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I will eventually have a solution for this, as I don't intend on abandoning those in the UK or Europe.  For the UK, this means I need to register for VAT, collect VAT on orders of £135 or less, include VAT information on the receipt, and remit VAT periodically to HMRC.  You also have to maintain records for a number of years, and if you make any mistakes you can be heavily fined.  It's potentially a lot of work and many small businesses are going to be hit hard by it.  I know similar rules are going into effect on July 1st for the EU, but not sure if they are as onerous as the UK requirements and if the rules will vary at all based on destination country in the EU. 

 

Another solution is setting up a distributor in the UK, which is something else I am exploring.  But that would be a lot of work up front, as I'd need to build and ship a good deal of inventory to the UK first. 

 

I could potentially just require sales to the UK of > £135 (right now about $188 USD), which are handled by customs the same way they were before.  However, the current store software I'm using has no way to setup a minimum purchase threshold of this nature to just a single country.  I could possibly modify the store software to enforce a minimum order value to the UK, but I may not even be able to do that easily until I move the store to new software (which is something I am working on, but it's going to be months before I can finish that).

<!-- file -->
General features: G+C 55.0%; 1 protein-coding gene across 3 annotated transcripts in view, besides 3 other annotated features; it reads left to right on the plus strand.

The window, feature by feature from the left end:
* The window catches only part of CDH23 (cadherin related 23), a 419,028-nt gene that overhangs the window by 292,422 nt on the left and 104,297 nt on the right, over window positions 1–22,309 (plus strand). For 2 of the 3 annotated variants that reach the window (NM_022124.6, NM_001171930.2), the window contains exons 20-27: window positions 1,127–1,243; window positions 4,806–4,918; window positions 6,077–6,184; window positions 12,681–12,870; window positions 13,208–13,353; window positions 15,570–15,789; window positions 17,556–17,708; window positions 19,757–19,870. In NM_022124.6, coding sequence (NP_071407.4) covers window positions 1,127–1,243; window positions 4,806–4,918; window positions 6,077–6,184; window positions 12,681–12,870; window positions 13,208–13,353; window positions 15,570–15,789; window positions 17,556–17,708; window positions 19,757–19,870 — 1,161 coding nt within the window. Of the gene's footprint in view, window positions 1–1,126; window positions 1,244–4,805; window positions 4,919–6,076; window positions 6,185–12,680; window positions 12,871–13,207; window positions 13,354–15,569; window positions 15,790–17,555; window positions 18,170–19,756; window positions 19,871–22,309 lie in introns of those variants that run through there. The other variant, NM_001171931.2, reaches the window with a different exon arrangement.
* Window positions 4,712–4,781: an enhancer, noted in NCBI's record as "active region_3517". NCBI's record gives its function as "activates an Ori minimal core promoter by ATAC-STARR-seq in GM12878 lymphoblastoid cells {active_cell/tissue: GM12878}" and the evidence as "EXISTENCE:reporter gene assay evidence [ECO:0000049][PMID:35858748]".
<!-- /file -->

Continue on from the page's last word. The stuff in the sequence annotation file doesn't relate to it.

..Al

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Oh, regarding eBay and Etsy.  As they are "marketplace" businesses, they are responsible for collecting and remitting the UK VAT.  So I can continue to sell on those services without issue, and I will continue to add games to those platforms over time.  So that's certainly an alternative, but there are some limitations, such as not being able to offer pre-order games.  And eBay has a 10% final value fee on video games, which I compensate for by charging more for games on eBay versus the AtariAge Store. 

 

 ..Al

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7 hours ago, JaggingUK said:

I did notice on ebay recently I sold an old microphone to someone in America in January and an extra sales tax had been added to the buyers bill and I have looked at buying items from USA and VAT/Tax is now taken at the point of sale then handed on to the UK government...